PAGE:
For the headings, I’ve used a ‘Slide Down’ animation effect. Then, I adjusted the duration and delay values.

For the images, I’ve used a ‘Slide Up’ animation and set the duration to 1000 ms. 

Breakdance entrance animation

You might want to achieve different effects on your project. So make sure to experiment with the duration and delay values. Keep in mind that the speed of your transitions can be used to convey different moods. For example, gentle and slow animations represent calmness, while fast transitions bring excitement.

d) In the next section, add the vertical scrolling animations for the overlapping images and the heading.

For the leaves image, the ‘Start’ and ‘End’ values are set at -500 px and 500 px. This makes the leaves move downward as you scroll. Conversely, the apple image has ‘Start’ and ‘End’ values of 300 px and -300 px, causing it to move in the opposite direction.

Breakdance vertical scroll

Again, you can experiment with these values depending on what effects you want to achieve.

For the heading, I used the ‘Opacity’ effect. Here, I’ve set the start and end values to zero, and the middle value to one. This makes the text more focused at the scroll’s midpoint but then fades subtly as we scroll up or down. This ensures the viewer's focus transitions smoothly to the next section.

Breakdance opacity effect

Tip: In Breakdance, the image is, by default, relative to the image itself. When you apply a vertical scrolling effect, this might create strange behaviors (for instance, the animation stops midway as you scroll, or the image is not vertically aligned in the middle when you scroll). 

To fix this, we want the image’s position to be relative to its parent container (in our example, the first column). 

Click the wrapper or container element of the image. Go to Settings > Advanced. Enter an ID name in the appropriate field. Copy the ID to your clipboard.

Breakdance ID element

Select one of the overlapping images. On the same settings tab, click Animations > Scrolling Animation > Advanced. 

Under the ‘Relative To’ section, click ‘Custom.’ Then, paste or enter the ID name of your section on the ‘Custom Selector’ field.

Breakdance custom selector

Do the same for the other overlapping images.

e) Save your settings. Preview your page on the front-end.

Breakdance parallax scroll

3) Use Horizontal Scroll Effect

Similar to the vertical scroll, the horizontal scroll makes the elements move across the page at different speeds as we scroll. But this time, they move from left to right (or vice versa). 

Follow these steps to add the horizontal scroll effect to your elements.

a) Start by adding a section, heading, and any images you wish to animate on your Breakdance page. 

In this example, we’re going to create a simple home page for a luxury watch store. I added three sections, headings, and three watch images.

add elements on Breakdance editor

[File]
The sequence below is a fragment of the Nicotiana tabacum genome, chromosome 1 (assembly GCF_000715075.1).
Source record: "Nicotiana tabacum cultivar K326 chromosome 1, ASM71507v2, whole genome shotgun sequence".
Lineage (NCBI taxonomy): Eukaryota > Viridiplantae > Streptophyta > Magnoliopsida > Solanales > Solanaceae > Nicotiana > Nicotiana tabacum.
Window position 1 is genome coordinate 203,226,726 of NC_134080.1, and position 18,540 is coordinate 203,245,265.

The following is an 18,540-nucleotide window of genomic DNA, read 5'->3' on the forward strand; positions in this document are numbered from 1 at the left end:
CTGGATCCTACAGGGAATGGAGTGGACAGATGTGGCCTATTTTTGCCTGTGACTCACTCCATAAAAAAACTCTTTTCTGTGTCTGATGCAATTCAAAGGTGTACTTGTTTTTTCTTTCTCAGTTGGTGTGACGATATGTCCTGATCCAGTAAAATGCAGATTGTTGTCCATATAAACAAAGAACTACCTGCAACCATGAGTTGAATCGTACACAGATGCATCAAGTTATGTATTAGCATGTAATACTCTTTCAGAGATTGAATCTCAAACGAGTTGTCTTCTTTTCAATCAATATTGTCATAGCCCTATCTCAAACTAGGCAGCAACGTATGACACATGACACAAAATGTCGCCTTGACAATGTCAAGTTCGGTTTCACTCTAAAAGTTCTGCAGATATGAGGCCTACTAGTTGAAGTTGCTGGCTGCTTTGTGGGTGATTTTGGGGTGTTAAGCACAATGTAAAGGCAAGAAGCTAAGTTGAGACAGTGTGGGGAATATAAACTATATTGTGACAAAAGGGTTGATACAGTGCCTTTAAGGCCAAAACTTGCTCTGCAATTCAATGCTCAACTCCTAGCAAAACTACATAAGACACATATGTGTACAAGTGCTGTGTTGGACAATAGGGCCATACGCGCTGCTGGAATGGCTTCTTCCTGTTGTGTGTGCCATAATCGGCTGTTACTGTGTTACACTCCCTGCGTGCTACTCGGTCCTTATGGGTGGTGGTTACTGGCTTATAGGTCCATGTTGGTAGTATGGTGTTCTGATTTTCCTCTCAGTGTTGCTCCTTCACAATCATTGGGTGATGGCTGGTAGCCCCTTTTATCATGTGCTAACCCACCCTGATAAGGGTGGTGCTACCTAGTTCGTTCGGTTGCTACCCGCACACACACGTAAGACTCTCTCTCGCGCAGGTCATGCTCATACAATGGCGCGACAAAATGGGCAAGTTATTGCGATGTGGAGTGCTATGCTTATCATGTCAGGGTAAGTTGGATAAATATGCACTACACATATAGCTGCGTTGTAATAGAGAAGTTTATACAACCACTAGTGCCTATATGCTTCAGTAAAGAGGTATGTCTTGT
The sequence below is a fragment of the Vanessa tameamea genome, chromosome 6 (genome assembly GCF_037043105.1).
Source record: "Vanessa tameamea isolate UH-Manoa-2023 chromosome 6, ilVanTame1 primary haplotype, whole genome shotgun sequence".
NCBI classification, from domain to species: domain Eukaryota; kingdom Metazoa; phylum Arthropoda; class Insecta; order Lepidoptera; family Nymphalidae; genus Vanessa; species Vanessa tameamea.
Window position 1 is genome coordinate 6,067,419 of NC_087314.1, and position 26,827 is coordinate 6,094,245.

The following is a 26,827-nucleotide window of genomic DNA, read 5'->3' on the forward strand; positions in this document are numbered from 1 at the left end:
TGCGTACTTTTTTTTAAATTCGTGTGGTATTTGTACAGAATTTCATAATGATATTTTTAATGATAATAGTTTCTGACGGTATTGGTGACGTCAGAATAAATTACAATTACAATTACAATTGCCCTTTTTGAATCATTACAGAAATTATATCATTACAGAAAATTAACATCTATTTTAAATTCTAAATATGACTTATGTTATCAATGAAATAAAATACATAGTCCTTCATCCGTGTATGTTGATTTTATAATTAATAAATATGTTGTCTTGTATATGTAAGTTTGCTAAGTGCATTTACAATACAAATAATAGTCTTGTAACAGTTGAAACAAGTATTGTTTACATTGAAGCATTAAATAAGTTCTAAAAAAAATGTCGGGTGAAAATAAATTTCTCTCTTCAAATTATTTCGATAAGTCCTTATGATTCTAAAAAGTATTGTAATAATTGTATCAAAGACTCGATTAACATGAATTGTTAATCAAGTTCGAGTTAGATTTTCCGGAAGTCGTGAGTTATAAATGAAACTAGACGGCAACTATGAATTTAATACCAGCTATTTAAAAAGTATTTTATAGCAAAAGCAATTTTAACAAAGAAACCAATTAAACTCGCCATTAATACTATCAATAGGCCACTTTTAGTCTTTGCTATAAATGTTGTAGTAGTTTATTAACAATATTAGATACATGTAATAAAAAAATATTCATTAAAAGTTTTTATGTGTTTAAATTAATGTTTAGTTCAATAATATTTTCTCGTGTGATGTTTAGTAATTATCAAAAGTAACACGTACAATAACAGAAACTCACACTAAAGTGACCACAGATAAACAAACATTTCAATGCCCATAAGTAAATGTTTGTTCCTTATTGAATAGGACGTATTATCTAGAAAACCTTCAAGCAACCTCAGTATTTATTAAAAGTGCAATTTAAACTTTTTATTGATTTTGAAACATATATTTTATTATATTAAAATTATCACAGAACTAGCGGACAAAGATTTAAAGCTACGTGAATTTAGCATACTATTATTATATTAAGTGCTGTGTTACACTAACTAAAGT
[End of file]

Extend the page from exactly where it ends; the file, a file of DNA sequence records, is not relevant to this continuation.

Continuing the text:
b) To add a horizontal scrolling animation, go to Settings > Animations > Scrolling Animation. Toggle the ‘Enable’ option and choose ‘Horizontal Position.’

enable Breakdance horizontal scroll

On the settings window, you can enter values for the start, middle, and end. You can also set the trigger position to apply the effects to your images. For example, in the first image, I’ve used the following values.

set horizontal scroll settings

I’ve also added the ‘Opacity’ effect to change the focus of the image. The start and end values are set to zero and the middle to one. This means that the image begins and ends with diminished opacity, becoming fully visible at the scroll's midpoint.

Breakdance opacity effect

I’ve also added the ‘Rotation’ effect for a touch of flair. Starting with a -90° angle, the rotation normalizes to 0° by the midpoint and remains so till the end.

Breakdance rotation effect

Both effects have been applied across the three images. For varied rotation triggers, I've adjusted each image's initial value to achieve a sense of spontaneity.

For the headings, I’ve added the ‘Blur’ effect to ensure smooth transitions and shifts in focus during scrolls.

Breakdance blur effect

As always, don't hesitate to play around with these values to achieve your desired effects.

c) Here’s the final look of the page we’ve just created.

Breakdance parallax scroll

That’s a Wrap!

Parallax scrolling in Breakdance can make your site engaging and memorable. When done right, it allows you to present your content in a more creative and dynamic way. 

But be careful not to overdo it. Too much movement can be dizzying and cause annoyance to some users. When adding animations, make sure to add them with a purpose.

Hopefully, this tutorial will help you create beautiful landing pages. If you want to explore Breakdance’s libraries, make sure to read these articles:

You can share your valuable feedback and suggestions through our comment section below. We’d be happy to hear about your Breakdance experience!

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Written by Christy Cañete
Christy Cañete is a software engineer who's passionate about front-end web design. Not only can she code, but she writes too! She loves breaking down technical topics into super easy tutorials. If you're looking to learn without the jargon, she's your go-to.